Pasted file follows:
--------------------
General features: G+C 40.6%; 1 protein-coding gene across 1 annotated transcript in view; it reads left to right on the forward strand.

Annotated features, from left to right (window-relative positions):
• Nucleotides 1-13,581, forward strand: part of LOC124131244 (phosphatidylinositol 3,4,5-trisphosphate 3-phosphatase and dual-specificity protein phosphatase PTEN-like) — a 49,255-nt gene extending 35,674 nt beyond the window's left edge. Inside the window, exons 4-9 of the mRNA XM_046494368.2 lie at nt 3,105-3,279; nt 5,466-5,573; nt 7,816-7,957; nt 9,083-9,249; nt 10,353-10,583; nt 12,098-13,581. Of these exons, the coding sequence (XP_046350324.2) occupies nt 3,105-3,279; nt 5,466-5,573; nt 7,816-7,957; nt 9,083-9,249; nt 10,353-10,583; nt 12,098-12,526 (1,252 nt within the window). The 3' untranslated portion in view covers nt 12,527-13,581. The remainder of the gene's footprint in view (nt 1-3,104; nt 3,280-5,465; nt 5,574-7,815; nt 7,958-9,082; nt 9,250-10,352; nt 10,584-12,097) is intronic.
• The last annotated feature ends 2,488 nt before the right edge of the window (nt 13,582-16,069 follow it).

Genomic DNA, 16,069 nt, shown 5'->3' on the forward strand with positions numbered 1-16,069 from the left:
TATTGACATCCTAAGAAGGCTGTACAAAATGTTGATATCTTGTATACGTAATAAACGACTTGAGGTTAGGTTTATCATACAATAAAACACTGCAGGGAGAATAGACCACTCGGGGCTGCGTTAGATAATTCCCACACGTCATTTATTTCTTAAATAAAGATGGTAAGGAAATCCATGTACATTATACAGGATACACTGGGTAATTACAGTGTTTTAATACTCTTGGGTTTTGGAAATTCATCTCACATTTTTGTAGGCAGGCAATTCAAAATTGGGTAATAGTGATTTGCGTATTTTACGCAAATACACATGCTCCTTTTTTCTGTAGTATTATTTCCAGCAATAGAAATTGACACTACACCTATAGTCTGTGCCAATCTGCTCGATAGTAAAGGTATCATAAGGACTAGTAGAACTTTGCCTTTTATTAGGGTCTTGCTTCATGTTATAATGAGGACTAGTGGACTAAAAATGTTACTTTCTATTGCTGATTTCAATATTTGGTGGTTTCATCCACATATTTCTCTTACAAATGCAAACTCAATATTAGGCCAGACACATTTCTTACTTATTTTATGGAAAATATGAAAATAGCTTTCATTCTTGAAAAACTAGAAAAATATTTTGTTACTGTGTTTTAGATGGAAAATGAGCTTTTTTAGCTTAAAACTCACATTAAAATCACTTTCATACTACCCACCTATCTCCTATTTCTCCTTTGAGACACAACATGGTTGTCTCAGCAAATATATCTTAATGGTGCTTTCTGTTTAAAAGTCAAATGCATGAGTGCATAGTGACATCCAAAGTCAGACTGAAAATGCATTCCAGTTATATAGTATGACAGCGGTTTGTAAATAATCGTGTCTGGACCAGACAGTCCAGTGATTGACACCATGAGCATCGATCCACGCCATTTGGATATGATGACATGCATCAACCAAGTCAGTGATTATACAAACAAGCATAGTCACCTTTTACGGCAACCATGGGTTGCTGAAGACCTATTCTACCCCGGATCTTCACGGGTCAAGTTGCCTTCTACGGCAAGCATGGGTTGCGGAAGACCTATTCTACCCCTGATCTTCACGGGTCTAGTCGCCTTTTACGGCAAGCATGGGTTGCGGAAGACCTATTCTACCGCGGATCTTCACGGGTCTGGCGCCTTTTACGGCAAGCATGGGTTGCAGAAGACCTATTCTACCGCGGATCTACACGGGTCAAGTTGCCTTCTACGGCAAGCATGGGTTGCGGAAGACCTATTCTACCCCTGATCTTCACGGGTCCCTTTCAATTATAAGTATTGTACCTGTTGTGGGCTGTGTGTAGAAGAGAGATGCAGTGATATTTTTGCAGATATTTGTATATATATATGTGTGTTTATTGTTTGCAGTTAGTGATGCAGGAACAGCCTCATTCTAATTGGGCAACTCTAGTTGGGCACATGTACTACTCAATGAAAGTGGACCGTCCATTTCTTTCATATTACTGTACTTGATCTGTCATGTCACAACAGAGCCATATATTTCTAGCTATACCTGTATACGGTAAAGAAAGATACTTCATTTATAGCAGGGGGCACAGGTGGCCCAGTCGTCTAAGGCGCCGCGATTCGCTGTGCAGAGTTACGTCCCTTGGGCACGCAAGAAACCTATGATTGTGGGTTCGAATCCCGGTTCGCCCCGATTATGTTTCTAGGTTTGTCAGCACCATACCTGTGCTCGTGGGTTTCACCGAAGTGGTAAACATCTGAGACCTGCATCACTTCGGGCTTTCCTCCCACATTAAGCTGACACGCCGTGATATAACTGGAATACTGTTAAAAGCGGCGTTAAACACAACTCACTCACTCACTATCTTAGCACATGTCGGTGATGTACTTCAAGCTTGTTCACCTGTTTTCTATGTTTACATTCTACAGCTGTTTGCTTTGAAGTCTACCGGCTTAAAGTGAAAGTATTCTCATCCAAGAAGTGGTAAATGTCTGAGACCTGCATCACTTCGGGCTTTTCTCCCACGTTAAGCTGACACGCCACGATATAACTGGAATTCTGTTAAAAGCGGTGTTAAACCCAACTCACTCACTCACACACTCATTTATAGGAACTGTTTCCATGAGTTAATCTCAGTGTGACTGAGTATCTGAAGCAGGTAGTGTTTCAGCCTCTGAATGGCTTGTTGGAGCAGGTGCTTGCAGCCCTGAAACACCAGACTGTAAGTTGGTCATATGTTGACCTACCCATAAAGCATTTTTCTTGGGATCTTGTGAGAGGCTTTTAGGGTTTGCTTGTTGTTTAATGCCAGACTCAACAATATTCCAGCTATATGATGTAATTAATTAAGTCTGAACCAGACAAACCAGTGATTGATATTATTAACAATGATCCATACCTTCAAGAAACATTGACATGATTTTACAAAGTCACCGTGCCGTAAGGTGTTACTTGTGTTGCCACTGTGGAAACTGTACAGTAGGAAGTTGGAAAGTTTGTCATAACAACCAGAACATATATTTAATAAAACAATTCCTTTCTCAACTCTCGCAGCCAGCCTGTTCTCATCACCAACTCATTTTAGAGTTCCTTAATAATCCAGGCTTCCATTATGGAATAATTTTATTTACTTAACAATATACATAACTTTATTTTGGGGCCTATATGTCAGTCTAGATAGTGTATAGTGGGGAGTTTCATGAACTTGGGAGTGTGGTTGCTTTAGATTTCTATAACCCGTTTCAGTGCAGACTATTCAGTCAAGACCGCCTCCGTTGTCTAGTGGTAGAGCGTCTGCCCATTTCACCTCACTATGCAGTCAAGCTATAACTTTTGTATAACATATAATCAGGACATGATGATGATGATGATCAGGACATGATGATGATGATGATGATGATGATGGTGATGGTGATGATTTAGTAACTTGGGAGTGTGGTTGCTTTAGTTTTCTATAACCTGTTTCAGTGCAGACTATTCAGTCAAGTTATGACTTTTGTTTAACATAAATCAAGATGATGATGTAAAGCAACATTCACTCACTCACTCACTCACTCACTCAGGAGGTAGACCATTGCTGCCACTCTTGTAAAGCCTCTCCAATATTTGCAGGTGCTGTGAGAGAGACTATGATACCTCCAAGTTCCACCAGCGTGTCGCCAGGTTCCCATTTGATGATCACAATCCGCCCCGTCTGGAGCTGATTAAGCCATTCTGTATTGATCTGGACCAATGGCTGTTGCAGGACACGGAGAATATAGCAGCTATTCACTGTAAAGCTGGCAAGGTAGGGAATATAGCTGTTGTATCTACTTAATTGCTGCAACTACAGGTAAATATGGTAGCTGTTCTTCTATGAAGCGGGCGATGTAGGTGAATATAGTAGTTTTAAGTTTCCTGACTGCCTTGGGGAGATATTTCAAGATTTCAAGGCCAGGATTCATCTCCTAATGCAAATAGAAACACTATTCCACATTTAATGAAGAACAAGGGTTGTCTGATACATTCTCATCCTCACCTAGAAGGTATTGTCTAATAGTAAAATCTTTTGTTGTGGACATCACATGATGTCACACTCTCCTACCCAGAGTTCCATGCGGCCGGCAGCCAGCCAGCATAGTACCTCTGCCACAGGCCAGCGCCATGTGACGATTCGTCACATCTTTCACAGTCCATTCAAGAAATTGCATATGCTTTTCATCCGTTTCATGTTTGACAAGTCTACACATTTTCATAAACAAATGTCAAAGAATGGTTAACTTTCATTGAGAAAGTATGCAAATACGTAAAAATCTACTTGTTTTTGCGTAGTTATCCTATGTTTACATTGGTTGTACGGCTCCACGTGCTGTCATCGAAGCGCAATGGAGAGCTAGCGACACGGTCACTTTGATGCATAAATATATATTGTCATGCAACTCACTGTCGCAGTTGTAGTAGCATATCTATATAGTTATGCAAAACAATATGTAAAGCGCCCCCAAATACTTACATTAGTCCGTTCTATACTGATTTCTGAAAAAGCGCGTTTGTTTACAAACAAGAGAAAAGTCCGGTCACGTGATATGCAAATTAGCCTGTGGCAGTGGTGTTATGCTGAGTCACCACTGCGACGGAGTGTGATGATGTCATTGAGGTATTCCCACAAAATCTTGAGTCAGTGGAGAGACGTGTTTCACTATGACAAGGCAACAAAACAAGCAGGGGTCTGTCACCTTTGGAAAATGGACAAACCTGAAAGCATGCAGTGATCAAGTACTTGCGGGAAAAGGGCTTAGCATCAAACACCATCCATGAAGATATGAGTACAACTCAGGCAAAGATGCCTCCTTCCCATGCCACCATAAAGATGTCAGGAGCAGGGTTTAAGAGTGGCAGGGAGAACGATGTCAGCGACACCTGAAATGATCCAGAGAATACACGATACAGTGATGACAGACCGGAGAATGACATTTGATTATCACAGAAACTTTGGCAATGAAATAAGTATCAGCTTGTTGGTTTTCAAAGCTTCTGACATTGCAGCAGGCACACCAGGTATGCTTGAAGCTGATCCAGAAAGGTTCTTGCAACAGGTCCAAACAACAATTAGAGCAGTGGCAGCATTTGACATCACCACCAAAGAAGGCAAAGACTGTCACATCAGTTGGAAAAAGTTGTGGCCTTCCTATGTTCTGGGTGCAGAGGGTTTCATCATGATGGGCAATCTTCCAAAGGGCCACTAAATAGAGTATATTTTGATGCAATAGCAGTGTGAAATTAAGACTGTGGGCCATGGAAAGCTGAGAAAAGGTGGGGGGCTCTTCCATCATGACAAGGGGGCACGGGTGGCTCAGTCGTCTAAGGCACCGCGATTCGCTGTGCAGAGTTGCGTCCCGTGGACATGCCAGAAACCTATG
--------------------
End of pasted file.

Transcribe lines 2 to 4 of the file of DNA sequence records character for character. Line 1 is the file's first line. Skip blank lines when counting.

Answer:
Annotated features, from left to right (window-relative positions):
• Nucleotides 1-13,581, forward strand: part of LOC124131244 (phosphatidylinositol 3,4,5-trisphosphate 3-phosphatase and dual-specificity protein phosphatase PTEN-like) — a 49,255-nt gene extending 35,674 nt beyond the window's left edge. Inside the window, exons 4-9 of the mRNA XM_046494368.2 lie at nt 3,105-3,279; nt 5,466-5,573; nt 7,816-7,957; nt 9,083-9,249; nt 10,353-10,583; nt 12,098-13,581. Of these exons, the coding sequence (XP_046350324.2) occupies nt 3,105-3,279; nt 5,466-5,573; nt 7,816-7,957; nt 9,083-9,249; nt 10,353-10,583; nt 12,098-12,526 (1,252 nt within the window). The 3' untranslated portion in view covers nt 12,527-13,581. The remainder of the gene's footprint in view (nt 1-3,104; nt 3,280-5,465; nt 5,574-7,815; nt 7,958-9,082; nt 9,250-10,352; nt 10,584-12,097) is intronic.
• The last annotated feature ends 2,488 nt before the right edge of the window (nt 13,582-16,069 follow it).